Today is Pentecost. It marks the day when Jesus fulfilled the promise that He would send the Holy Spirit to dwell in us after He left. It is hard not to list this event at the top of the “most-incredible-events-of-all-time”. Is it possible to even begin to contemplate the full reality that the infinite, holy, omnipotent God of the universe has determined to dwell within me?
And yet, He does.
Do you not know that you are God's temple and that God's Spirit dwells in you? 1 Corinthians 3:16
Remember after Jesus rose from the dead, and after meeting with the disciples in Galilee, He instructed them to wait in the city until the Holy Spirit came upon them:
And while staying with them he ordered them not to depart from Jerusalem, but to wait for the promise of the Father, which, he said, “you heard from me; for John baptized with water, but you will be baptized with the Holy Spirit not many days from now.” But you will receive power when the Holy Spirit has come upon you, and you will be my witnesses in Jerusalem and in all Judea and Samaria, and to the end of the earth.” Acts 1:4-5,8
There is a lot in this foretelling by Jesus. Next time we will look at the work of the Holy Spirit within us, but it is worth pondering what Jesus was telling the disciples what would happen when the Spirit came upon them.
First, this was going to be a “baptism”. John the Baptist used water; God was now going to use the Holy Spirit. We might think of this as the “sealing” that we read about in several places, including this in Paul’s letter to the Ephesians:
In him we have obtained an inheritance, having been predestined according to the purpose of him who works all things according to the counsel of his will, so that we who were the first to hope in Christ might be to the praise of his glory. In him you also, when you heard the word of truth, the gospel of your salvation, and believed in him, were sealed with the promised Holy Spirit, who is the guarantee of our inheritance until we acquire possession of it, to the praise of his glory. Ephesians 1:11-14
Second, they were going to receive power. I don’t know what the disciples might have thought about this when Jesus said these words. For most of the world, if you were told you were going to be granted “power”, your thoughts might go to a number of worldly ways that you might wield it. But the Holy Spirit brought a different kind of power to God’s people. Just think back to what we saw in Peter and John soon after Pentecost. They were arrested and brought before the entire Jewish authority, placed in the center and told to stop speaking in the name of Jesus. These were the guys that were huddled together in fear behind locked doors not too long prior. These were “uneducated”, common fishermen. But now, filled with the power of the Holy Spirit, they spoke boldly and courageously in the lion’s den and were willing to face death rather than recant.
And third, the Holy Spirit was going to make them witnesses of Jesus. And that witness was going to be “in Jerusalem and in all Judea and Samaria, and to the end of the earth”. This didn’t mean that those disciples were going to personally go to Katmandu and Lima and Possum Trot, Kentucky. It meant, just as God had ordained from the very beginning when He created Adam and Eve and told them to be fruitful, multiply and fill the earth, that the disciples would be witnesses who would spawn other witnesses who would, in turn, spawn others until the witness of Christ would reach the ends of the earth.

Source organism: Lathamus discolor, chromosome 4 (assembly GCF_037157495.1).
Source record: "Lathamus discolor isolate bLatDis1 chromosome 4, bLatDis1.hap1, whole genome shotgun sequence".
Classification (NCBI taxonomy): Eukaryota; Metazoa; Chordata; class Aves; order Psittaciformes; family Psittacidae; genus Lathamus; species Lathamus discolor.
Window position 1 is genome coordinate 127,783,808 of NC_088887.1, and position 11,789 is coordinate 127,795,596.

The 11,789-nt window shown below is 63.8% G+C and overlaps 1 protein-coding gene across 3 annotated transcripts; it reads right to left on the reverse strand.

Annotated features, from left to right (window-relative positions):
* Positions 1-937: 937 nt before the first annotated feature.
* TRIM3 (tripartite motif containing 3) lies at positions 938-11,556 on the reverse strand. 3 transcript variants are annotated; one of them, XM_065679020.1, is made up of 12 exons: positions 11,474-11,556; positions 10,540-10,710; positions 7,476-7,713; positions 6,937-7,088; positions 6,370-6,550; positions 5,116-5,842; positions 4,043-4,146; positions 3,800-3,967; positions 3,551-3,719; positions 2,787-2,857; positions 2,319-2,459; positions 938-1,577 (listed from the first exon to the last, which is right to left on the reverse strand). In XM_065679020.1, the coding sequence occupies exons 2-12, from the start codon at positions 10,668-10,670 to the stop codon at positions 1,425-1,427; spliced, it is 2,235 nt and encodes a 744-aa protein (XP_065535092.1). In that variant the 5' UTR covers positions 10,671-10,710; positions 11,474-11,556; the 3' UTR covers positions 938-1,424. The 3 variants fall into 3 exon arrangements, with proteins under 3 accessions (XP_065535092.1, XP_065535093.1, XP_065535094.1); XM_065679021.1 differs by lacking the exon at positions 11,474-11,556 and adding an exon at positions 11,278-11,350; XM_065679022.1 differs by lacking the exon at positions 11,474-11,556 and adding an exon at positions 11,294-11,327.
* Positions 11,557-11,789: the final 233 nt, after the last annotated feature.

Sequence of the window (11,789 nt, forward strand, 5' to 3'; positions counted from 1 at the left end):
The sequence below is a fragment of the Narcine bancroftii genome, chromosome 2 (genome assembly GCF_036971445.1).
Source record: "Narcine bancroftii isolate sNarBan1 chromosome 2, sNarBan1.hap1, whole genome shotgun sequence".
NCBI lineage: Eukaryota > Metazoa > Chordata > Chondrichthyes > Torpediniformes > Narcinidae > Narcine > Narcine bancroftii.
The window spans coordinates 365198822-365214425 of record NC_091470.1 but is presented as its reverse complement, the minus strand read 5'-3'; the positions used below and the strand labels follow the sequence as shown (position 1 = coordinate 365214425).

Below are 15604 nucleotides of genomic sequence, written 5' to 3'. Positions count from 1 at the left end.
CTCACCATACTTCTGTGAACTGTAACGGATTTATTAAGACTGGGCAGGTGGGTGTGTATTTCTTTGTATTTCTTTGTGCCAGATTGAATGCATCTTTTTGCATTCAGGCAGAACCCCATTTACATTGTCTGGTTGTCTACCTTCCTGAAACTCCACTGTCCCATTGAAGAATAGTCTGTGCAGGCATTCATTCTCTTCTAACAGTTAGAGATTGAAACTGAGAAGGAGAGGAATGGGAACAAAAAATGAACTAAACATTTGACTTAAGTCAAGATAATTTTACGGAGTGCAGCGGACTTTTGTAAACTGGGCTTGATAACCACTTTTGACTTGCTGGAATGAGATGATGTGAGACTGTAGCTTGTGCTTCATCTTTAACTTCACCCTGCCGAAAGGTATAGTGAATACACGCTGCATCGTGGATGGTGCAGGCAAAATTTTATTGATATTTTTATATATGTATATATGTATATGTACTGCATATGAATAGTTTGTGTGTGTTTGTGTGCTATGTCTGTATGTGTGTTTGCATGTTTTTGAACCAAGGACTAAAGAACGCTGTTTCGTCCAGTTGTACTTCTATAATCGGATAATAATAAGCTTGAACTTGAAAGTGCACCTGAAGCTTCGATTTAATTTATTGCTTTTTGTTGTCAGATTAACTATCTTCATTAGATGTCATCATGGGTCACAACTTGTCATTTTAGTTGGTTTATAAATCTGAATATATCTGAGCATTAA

So, who is this? Who has taken up abode within us?
We normally think of the Holy Spirit, and that would be proper to do so for it is this “third” person of the Trinity who is primarily at work within us. But, we would be remiss if we didn’t remind ourselves at this point that God is truly One. We examined this at the Ascension, but let’s review it, for it is critical to our thinking.
First, Jesus said that He was going to go away and the Holy Spirit would come to them:
“Nevertheless, I tell you the truth: it is to your advantage that I go away, for if I do not go away, the Helper will not come to you. But if I go, I will send him to you. John 16: 7
But then, Jesus said He was going away, but He was going to come to them:
I will not leave you as orphans; I will come to you. John 14:18
And finally, Jesus told them that He and the Father would come to them:
If anyone loves me, he will keep my word, and my Father will love him, and we will come to him and make our home with him. John 14:23
Yes, it is true that the Holy Spirit is God and to say that the Holy Spirit lives within you is to sufficiently say that God lives within you. But the triune nature of God would forbid us to allow our thinking to wander far enough away that we begin to tear God apart… to find our thoughts more inclined toward thinking that we serve three separate gods. No, we serve one, triune God. It is the fullness of God which dwells in you: Father, Son and Holy Spirit.
This is why Paul can say rightly that Christ lives within him:
I am crucified with Christ; and it is no longer I who live, but it is Christ who lives in me. Galatians 2:20
I know it is easy for Christians to say these things, almost by rote: Jesus is in my heart, the Holy Spirit indwells me, Christ in me, the hope of glory, etc… but it is also easy, in doing so, to lose the magnitude of what those truth claims are saying. I suspect this reality, that the fullness of God dwells within us, is, more than any other truth claim in the Scripture, lost on us in its full import.
This is worth meditating upon daily and thanking God continually for what He has done.
And, then living as if all of this is really real.